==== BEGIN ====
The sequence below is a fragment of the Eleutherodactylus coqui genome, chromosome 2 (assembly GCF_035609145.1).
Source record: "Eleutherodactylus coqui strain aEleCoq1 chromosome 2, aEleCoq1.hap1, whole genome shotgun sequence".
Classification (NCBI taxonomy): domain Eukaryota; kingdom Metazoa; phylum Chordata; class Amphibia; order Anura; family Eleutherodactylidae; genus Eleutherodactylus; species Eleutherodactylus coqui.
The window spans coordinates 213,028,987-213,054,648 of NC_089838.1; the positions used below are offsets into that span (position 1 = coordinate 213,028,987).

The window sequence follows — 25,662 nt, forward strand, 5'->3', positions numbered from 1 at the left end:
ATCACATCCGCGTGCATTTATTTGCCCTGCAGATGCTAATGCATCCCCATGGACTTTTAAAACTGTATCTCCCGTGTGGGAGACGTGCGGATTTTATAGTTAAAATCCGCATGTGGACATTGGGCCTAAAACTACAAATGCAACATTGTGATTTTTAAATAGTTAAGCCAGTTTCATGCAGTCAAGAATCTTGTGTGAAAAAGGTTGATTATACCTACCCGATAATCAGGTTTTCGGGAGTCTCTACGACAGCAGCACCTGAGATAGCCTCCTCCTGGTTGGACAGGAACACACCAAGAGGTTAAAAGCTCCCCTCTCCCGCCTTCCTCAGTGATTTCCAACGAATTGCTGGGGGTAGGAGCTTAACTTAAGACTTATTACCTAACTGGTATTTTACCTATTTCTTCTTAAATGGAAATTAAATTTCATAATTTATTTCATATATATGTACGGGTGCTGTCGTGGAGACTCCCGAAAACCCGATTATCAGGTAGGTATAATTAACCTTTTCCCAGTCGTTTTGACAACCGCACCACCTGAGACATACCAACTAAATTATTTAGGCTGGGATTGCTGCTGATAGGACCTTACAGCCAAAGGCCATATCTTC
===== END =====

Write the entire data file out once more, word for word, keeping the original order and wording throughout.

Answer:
The sequence below is a fragment of the Eleutherodactylus coqui genome, chromosome 2 (assembly GCF_035609145.1).
Source record: "Eleutherodactylus coqui strain aEleCoq1 chromosome 2, aEleCoq1.hap1, whole genome shotgun sequence".
Classification (NCBI taxonomy): domain Eukaryota; kingdom Metazoa; phylum Chordata; class Amphibia; order Anura; family Eleutherodactylidae; genus Eleutherodactylus; species Eleutherodactylus coqui.
The window spans coordinates 213,028,987-213,054,648 of NC_089838.1; the positions used below are offsets into that span (position 1 = coordinate 213,028,987).

The window sequence follows — 25,662 nt, forward strand, 5'->3', positions numbered from 1 at the left end:
ATCACATCCGCGTGCATTTATTTGCCCTGCAGATGCTAATGCATCCCCATGGACTTTTAAAACTGTATCTCCCGTGTGGGAGACGTGCGGATTTTATAGTTAAAATCCGCATGTGGACATTGGGCCTAAAACTACAAATGCAACATTGTGATTTTTAAATAGTTAAGCCAGTTTCATGCAGTCAAGAATCTTGTGTGAAAAAGGTTGATTATACCTACCCGATAATCAGGTTTTCGGGAGTCTCTACGACAGCAGCACCTGAGATAGCCTCCTCCTGGTTGGACAGGAACACACCAAGAGGTTAAAAGCTCCCCTCTCCCGCCTTCCTCAGTGATTTCCAACGAATTGCTGGGGGTAGGAGCTTAACTTAAGACTTATTACCTAACTGGTATTTTACCTATTTCTTCTTAAATGGAAATTAAATTTCATAATTTATTTCATATATATGTACGGGTGCTGTCGTGGAGACTCCCGAAAACCCGATTATCAGGTAGGTATAATTAACCTTTTCCCAGTCGTTTTGACAACCGCACCACCTGAGACATACCAACTAAATTATTTAGGCTGGGATTGCTGCTGATAGGACCTTACAGCCAAAGGCCATATCTTC